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Rodney Urbanek often needed more adhesive. He had worn dentures since the mid 1990s. His wife said he used Super Poligrip every day, sometimes several times a day. She estimated he went through one to two 2.4-ounce tubes a week.
Super Poligrip's new product inserts say that a tube that size should last eight to 10 weeks.
In late 2006, Gisela Urbanek said her husband began to feel numbness in his legs, making it difficult to walk. He went from needing a cane to a walker in a few months. By June 2007, he could no longer feel anything in his legs.
In early 2008, Urbanek's doctors told him he had copper deficiency due to excess zinc. He stopped using denture adhesive and began taking copper supplements. His zinc and copper levels returned to normal, but he never regained feeling in his legs, Blizzard said.
Urbanek died on May 30, 2008, of respiratory distress syndrome, which Blizzard said was linked to his neuropathy.
Gisela Urbanek said her husband had no idea the denture adhesive could be dangerous. "How would he have known?" she said. "If there was some kind of warning, he would not have risked his health."
Blizzard said Mrs. Urbanek and Deanne Urbanek, Mr. Urbanek's daughter from a previous marriage, want GlaxoSmithKline to pay for what they say Super Poligrip did to Mr. Urbanek. How much? "We haven't put a number on it," Blizzard said.
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Blizzard believes Urbanek's is the only denture adhesive case that resulted in death. The others involve a range of neurological problems, some of which have improved with treatment.
The University of Texas study examined patients with various neurologic abnormalities. Each patient wore dentures and used a lot of denture adhesive. One was a 41-year-old woman with numbness and weakness in her arms and legs. She used two tubes a week. Another woman, 42, who used three tubes a week, experienced weakness in her hands, especially in her fingers.
In both cases, the patients showed elevated levels of zinc and decreased levels of copper. But after discontinuing use of denture adhesives and receiving copper supplements, both reported improved sensation and strength.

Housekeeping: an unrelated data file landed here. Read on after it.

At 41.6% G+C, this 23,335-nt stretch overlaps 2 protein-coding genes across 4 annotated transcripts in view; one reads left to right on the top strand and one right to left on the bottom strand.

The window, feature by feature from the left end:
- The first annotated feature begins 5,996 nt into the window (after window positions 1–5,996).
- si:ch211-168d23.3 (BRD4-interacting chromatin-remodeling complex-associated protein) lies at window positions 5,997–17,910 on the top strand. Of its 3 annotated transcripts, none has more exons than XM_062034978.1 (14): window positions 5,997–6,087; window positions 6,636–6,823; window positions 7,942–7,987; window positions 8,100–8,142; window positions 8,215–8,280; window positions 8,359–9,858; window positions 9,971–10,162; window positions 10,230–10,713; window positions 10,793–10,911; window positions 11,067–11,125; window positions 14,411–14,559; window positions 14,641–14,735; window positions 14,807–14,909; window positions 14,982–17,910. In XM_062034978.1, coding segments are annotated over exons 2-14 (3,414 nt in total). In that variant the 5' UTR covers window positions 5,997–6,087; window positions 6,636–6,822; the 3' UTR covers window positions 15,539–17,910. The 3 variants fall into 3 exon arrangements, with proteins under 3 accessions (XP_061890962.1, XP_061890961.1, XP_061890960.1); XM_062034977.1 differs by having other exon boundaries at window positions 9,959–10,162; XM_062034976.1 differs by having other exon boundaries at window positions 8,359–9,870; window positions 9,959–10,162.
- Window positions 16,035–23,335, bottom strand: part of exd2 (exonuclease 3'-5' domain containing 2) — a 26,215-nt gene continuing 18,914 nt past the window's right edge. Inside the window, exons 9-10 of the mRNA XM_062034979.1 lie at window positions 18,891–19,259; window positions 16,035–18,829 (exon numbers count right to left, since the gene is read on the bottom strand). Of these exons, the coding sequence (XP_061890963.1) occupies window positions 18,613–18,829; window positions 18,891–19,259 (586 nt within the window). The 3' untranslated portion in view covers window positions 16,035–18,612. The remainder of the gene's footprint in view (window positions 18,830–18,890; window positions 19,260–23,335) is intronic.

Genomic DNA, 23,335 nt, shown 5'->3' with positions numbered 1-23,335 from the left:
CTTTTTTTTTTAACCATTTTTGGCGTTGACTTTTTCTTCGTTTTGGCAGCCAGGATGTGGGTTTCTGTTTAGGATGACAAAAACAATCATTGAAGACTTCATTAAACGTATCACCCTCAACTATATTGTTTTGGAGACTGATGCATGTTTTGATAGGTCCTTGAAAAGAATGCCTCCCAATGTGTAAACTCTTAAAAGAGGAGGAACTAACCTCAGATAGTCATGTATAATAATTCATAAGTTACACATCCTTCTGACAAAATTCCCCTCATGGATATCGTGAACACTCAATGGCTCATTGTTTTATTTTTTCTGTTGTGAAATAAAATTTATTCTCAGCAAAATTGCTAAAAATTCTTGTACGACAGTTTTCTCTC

The 2008 findings led researchers to conclude that chronic excessive use of zinc-containing denture adhesives may result in copper deficiency and serious neurologic disease.
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Though there are no known cases involving Tampa Bay residents, the issue has caught the attention of many denture wearers, said Dr. Terry Kelly, a prosthodontist at Tampa's H. Lee Moffitt Cancer Center.
"They're asking about it," Kelly said. "Many older patients are concerned."
What does he tell them? For one, the patients who have suffered disabilities from denture adhesives, such as the ones in the 2008 study, used an excessive amount.
He also tells them that denture adhesive is not the solution for ill-fitting dentures.
The American College of Prosthodontists says that ideally, dentures should fit so well, no adhesive is needed. If your dentures don't fit, you should see your doctor.
That's what Fred Trubey was doing on Friday. Kelly was fitting the 77-year-old from Lakeland for new bottom dentures. Trubey has worn dentures for more than 50 years, but only last year started using denture adhesive to help them stay in place.
Trubey said Kelly has told him of the dangers of ingesting too much denture adhesive, so he hopes a new set will do the trick.
"I want to try to use as little as possible," Trubey said.
Richard Martin can be reached at firstname.lastname@example.org or (727) 893-8330.